How to Analyze Arts-Based Data in Social Work Research

Friday, January 16, 2015: 2:30 PM-4:15 PM
Iberville, Fourth Floor (New Orleans Marriott)
Cluster: Research Design and Measurement
Izumi Sakamoto, PhD, University of Toronto, Ronald Pitner, PhD, University of South Carolina and Matthew D. Chin, MSW, MA, University of Michigan-Ann Arbor
While the arts have been used as part of social work practice throughout the profession’s history, arts-based research (ABR) has only gained popularity within social work in recent years.  Broadly defined, ABR can be conceptualized as any research efforts using arts for data collection, analysis and/or the dissemination of research findings. A variety of art modalities are used, including theatre, photography, poetry, music and crafts. Social work scholars have pointed to the many advantages of ABR, including the potential democratization of the research participation process. Despite the increasingly common use of art in data collection, less attention has been paid to how we might analyze the arts-based data. In this workshop, three presenters will explore different ways of analyzing arts-based data in social work research.

The first presenter will discuss a photovoice project, which is a well-known community-based participatory research (CBPR) method that has been used in a plethora of research studies across the world. Photovoice allows community members to visually represent, through photographs, their community experiences, as well as their community strengths and concerns, which then would engage viewers in critical dialogue and ultimately inform social change. However, there seems to be a void when it comes to the audience (i.e., non-participants of photovoice) getting involved in this critical dialogue. This presentation will demonstrate an innovative method entitled “LENS,” which is a process that invites the audience to engage in a critical dialogue about the work produced by photovoice participants.

The second project explored the tacit dimensions of employment barriers faced by skilled immigrants to Canada. The research team collaborated with a theatre specialist, and devised a data collection method drawing from drama therapy techniques, in ways that would elicit tacit knowledge from immigrants, their mentors and service providers. The data from these arts-based focus groups were audio-recorded for transcription, and the key activities were visually captured in photographs. Two separate teams within the research project analyzed the data in a complementary manner: one using multiple coding strategies informed by grounded theory, and the other using an arts-based interpretive approach where the arts were also used in data analysis itself. A knowledge mobilization outcome is a theatre script and performance to convey the tacit nature of the findings.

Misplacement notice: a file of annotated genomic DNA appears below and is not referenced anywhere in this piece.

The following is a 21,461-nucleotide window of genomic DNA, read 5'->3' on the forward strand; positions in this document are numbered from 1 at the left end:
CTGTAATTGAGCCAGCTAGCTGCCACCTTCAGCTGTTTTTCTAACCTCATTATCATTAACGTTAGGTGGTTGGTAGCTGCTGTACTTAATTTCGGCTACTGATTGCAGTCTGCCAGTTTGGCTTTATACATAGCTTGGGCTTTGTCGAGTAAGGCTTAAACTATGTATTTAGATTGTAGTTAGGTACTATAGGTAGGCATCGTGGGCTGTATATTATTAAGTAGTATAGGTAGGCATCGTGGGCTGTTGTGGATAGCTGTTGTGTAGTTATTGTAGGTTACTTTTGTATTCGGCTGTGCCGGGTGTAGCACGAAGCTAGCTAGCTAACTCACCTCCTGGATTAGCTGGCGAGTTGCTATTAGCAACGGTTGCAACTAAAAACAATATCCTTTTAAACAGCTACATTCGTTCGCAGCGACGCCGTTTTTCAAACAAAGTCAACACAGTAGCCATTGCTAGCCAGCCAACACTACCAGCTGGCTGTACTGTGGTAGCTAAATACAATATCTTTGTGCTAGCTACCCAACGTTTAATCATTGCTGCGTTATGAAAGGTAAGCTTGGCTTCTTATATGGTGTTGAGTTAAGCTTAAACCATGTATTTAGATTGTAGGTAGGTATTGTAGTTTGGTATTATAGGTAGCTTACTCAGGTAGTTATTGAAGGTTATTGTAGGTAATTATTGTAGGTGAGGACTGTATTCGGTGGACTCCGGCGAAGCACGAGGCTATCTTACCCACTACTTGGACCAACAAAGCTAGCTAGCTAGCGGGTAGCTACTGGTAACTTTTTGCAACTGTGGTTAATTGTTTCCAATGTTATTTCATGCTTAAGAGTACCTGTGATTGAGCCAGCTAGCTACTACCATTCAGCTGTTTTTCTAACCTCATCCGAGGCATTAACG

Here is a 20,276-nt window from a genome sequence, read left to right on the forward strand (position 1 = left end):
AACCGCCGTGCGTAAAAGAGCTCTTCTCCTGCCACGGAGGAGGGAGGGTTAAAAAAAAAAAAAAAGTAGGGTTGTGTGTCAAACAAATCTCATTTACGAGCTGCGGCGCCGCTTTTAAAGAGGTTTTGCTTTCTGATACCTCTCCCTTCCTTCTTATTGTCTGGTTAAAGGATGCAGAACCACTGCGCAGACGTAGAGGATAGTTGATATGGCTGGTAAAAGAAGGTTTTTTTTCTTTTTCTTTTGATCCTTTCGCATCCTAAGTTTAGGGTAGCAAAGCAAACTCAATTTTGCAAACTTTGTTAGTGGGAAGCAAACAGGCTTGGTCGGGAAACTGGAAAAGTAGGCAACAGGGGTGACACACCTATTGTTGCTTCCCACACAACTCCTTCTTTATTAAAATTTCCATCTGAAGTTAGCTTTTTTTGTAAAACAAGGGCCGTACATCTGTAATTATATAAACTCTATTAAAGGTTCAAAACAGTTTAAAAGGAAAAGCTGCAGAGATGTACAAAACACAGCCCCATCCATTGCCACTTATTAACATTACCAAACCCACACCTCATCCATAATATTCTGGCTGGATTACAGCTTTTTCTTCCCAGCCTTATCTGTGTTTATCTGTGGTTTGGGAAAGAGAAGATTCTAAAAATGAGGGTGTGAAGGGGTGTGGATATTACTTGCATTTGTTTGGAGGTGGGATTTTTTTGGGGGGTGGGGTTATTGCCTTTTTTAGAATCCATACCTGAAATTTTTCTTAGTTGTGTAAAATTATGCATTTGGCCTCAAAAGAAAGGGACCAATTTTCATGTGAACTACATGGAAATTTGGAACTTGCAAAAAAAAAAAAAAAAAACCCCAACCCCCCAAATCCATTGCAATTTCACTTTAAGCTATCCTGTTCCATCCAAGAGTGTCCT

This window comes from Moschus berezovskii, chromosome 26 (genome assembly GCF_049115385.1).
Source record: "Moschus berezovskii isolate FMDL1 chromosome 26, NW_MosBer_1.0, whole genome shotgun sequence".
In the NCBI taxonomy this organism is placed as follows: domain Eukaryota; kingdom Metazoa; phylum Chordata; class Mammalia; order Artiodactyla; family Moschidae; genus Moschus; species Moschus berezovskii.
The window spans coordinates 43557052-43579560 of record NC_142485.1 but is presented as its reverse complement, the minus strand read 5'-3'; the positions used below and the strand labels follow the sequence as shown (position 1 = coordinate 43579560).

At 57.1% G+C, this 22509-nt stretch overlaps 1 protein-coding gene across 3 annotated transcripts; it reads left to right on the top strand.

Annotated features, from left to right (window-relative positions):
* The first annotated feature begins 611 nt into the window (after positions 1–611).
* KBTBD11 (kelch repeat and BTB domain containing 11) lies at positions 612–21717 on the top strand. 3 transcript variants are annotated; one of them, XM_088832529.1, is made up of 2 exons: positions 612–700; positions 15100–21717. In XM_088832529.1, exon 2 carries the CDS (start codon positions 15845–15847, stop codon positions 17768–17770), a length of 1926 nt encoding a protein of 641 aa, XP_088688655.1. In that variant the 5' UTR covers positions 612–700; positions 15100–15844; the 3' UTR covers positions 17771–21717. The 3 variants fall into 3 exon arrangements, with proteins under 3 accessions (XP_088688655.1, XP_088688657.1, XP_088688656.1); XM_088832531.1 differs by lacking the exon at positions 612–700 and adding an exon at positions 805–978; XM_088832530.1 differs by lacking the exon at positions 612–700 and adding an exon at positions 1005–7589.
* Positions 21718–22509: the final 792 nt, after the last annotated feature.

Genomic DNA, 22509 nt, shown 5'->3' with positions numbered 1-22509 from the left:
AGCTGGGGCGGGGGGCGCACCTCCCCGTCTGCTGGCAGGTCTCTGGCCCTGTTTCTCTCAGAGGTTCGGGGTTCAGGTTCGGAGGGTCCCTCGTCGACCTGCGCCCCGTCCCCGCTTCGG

The third project is an ethnographic study of community arts organizing among queer and trans people of color (QTPOC) in Toronto, Canada.  Focusing on the use of the arts as a mode of community organizing, the researcher examined how QTPOC community-arts organizers and those who participate in their events make sense of the process of making art in a community context. By way of analysis the researcher joined QTPOC community members in the way that they reflected on how they make art in relation to their collective and individual experiences and how the process of making art impacted intra- and inter-community relations.  

The presenters will then identify challenges for analyzing arts-based data, and discuss implications for social work research. The audience will be invited for active discussions on the themes.

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